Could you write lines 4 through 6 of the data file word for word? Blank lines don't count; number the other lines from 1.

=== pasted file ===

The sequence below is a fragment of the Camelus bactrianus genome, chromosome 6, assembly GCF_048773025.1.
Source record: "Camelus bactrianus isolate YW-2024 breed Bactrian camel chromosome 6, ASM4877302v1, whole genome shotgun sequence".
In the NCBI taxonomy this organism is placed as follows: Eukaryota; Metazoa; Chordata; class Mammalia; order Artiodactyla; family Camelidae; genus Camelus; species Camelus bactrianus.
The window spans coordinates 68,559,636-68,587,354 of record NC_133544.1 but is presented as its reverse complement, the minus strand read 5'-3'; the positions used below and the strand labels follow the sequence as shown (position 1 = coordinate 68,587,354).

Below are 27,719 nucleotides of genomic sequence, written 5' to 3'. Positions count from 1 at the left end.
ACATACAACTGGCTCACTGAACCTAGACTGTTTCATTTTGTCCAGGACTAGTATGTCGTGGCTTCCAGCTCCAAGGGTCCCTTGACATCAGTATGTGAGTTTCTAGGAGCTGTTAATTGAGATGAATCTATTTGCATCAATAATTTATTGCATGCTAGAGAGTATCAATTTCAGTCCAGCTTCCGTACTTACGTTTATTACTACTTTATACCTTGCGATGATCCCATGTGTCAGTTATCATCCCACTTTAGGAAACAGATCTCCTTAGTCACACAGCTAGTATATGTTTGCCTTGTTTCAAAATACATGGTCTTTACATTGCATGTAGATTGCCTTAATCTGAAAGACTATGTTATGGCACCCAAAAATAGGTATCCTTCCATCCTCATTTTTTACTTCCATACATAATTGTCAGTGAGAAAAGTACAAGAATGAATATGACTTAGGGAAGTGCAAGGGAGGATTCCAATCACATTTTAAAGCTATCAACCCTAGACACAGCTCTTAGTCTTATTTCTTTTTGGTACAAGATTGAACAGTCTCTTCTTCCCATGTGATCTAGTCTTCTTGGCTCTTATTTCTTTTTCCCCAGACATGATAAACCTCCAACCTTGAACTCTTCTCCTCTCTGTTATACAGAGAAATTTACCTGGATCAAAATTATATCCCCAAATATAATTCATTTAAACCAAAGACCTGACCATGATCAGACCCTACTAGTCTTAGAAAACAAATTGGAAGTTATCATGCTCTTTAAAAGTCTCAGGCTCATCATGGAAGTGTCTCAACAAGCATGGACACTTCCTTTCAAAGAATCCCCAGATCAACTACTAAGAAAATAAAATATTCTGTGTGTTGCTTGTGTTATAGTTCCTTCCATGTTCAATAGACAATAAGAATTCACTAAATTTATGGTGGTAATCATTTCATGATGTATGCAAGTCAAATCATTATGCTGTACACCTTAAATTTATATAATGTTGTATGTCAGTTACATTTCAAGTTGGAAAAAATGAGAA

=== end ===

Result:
The window spans coordinates 68,559,636-68,587,354 of record NC_133544.1 but is presented as its reverse complement, the minus strand read 5'-3'; the positions used below and the strand labels follow the sequence as shown (position 1 = coordinate 68,587,354).

Below are 27,719 nucleotides of genomic sequence, written 5' to 3'. Positions count from 1 at the left end.
ACATACAACTGGCTCACTGAACCTAGACTGTTTCATTTTGTCCAGGACTAGTATGTCGTGGCTTCCAGCTCCAAGGGTCCCTTGACATCAGTATGTGAGTTTCTAGGAGCTGTTAATTGAGATGAATCTATTTGCATCAATAATTTATTGCATGCTAGAGAGTATCAATTTCAGTCCAGCTTCCGTACTTACGTTTATTACTACTTTATACCTTGCGATGATCCCATGTGTCAGTTATCATCCCACTTTAGGAAACAGATCTCCTTAGTCACACAGCTAGTATATGTTTGCCTTGTTTCAAAATACATGGTCTTTACATTGCATGTAGATTGCCTTAATCTGAAAGACTATGTTATGGCACCCAAAAATAGGTATCCTTCCATCCTCATTTTTTACTTCCATACATAATTGTCAGTGAGAAAAGTACAAGAATGAATATGACTTAGGGAAGTGCAAGGGAGGATTCCAATCACATTTTAAAGCTATCAACCCTAGACACAGCTCTTAGTCTTATTTCTTTTTGGTACAAGATTGAACAGTCTCTTCTTCCCATGTGATCTAGTCTTCTTGGCTCTTATTTCTTTTTCCCCAGACATGATAAACCTCCAACCTTGAACTCTTCTCCTCTCTGTTATACAGAGAAATTTACCTGGATCAAAATTATATCCCCAAATATAATTCATTTAAACCAAAGACCTGACCATGATCAGACCCTACTAGTCTTAGAAAACAAATTGGAAGTTATCATGCTCTTTAAAAGTCTCAGGCTCATCATGGAAGTGTCTCAACAAGCATGGACACTTCCTTTCAAAGAATCCCCAGATCAACTACTAAGAAAATAAAATATTCTGTGTGTTGCTTGTGTTATAGTTCCTTCCATGTTCAATAGACAATAAGAATTCACTAAATTTATGGTGGTAATCATTTCATGATGTATGCAAGTCAAATCATTATGCTGTACACCTTAAATTTATATAATGTTGTATGTCAGTTACATTTCAAGTTGGAAAAAATGAGAA